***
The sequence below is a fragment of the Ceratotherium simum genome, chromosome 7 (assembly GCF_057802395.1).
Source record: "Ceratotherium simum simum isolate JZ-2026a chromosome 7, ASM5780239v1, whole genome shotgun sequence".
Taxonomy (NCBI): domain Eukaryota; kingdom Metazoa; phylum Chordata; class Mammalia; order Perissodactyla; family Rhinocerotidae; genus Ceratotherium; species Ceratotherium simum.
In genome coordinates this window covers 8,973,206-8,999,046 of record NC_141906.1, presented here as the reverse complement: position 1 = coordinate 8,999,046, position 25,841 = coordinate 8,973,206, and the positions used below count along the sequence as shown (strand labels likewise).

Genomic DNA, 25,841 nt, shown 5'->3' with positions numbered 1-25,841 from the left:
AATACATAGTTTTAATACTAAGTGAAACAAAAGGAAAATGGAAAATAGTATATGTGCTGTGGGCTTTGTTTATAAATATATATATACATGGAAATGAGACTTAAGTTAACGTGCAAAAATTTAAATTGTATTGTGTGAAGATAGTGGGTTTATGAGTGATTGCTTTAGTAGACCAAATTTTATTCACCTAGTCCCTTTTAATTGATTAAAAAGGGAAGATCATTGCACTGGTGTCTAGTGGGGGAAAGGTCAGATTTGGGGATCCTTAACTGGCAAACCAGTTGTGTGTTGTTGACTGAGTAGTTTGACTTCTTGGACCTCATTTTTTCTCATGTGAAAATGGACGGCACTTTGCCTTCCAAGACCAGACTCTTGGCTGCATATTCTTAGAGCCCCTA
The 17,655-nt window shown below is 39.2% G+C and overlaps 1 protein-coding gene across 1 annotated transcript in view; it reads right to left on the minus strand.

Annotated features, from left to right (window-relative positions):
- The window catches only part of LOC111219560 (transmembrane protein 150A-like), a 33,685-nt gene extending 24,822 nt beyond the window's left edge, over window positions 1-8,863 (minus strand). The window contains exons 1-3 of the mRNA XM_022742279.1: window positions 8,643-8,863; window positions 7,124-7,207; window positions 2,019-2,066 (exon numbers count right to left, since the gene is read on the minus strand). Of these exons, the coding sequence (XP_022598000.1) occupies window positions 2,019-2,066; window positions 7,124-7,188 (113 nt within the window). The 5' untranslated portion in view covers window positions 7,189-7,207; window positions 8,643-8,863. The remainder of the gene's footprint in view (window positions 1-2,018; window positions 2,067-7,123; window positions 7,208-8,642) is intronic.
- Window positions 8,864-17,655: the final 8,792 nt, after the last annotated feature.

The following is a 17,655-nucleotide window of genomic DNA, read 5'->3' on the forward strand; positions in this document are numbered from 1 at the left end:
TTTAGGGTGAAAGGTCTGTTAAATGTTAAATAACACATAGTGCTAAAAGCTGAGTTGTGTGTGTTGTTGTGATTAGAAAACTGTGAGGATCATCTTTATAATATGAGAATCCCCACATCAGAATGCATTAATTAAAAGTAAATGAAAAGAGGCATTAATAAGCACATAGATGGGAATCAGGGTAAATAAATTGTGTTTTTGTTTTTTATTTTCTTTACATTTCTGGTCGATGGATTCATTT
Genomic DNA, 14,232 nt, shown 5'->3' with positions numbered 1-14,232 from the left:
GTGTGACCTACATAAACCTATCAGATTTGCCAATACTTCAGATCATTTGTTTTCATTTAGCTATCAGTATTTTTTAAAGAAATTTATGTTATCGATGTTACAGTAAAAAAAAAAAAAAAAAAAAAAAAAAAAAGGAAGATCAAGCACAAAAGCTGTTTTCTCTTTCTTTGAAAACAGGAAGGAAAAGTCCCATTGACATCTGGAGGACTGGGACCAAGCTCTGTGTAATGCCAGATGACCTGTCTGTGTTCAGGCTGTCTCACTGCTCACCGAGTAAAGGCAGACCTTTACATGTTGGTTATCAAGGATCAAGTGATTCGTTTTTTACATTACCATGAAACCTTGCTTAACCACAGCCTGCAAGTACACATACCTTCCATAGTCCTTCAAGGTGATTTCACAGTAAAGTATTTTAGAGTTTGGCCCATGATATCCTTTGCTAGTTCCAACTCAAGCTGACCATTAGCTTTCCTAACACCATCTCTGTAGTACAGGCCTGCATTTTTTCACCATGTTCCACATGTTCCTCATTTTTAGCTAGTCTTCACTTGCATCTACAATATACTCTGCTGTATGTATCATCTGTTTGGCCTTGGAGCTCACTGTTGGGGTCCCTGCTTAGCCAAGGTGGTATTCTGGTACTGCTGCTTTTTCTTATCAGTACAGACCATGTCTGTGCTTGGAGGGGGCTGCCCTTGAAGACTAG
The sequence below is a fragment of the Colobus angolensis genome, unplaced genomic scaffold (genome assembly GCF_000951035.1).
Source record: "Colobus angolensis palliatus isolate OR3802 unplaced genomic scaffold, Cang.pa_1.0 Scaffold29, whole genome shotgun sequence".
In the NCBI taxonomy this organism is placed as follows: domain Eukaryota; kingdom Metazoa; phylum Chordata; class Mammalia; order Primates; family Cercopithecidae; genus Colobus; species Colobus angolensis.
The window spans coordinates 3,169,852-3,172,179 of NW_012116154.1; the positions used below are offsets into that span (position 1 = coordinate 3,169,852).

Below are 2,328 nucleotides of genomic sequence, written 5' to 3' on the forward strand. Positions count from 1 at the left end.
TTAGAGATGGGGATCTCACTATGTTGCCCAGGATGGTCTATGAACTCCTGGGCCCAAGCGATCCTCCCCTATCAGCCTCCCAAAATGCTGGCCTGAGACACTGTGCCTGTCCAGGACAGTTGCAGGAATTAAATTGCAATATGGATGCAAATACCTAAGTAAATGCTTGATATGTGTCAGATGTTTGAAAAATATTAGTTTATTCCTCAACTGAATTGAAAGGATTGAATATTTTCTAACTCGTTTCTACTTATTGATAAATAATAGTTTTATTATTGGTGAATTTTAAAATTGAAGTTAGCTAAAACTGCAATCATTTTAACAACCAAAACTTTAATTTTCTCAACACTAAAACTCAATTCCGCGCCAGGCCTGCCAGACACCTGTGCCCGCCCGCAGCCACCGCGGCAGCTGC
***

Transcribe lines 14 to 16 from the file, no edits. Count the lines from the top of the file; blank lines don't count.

GTGTGACCTACATAAACCTATCAGATTTGCCAATACTTCAGATCATTTGTTTTCATTTAGCTATCAGTATTTTTTAAAGAAATTTATGTTATCGATGTTACAGTAAAAAAAAAAAAAAAAAAAAAAAAAAAAAGGAAGATCAAGCACAAAAGCTGTTTTCTCTTTCTTTGAAAACAGGAAGGAAAAGTCCCATTGACATCTGGAGGACTGGGACCAAGCTCTGTGTAATGCCAGATGACCTGTCTGTGTTCAGGCTGTCTCACTGCTCACCGAGTAAAGGCAGACCTTTACATGTTGGTTATCAAGGATCAAGTGATTCGTTTTTTACATTACCATGAAACCTTGCTTAACCACAGCCTGCAAGTACACATACCTTCCATAGTCCTTCAAGGTGATTTCACAGTAAAGTATTTTAGAGTTTGGCCCATGATATCCTTTGCTAGTTCCAACTCAAGCTGACCATTAGCTTTCCTAACACCATCTCTGTAGTACAGGCCTGCATTTTTTCACCATGTTCCACATGTTCCTCATTTTTAGCTAGTCTTCACTTGCATCTACAATATACTCTGCTGTATGTATCATCTGTTTGGCCTTGGAGCTCACTGTTGGGGTCCCTGCTTAGCCAAGGTGGTATTCTGGTACTGCTGCTTTTTCTTATCAGTACAGACCATGTCTGTGCTTGGAGGGGGCTGCCCTTGAAGACTAG
The sequence below is a fragment of the Colobus angolensis genome, unplaced genomic scaffold (genome assembly GCF_000951035.1).
Source record: "Colobus angolensis palliatus isolate OR3802 unplaced genomic scaffold, Cang.pa_1.0 Scaffold29, whole genome shotgun sequence".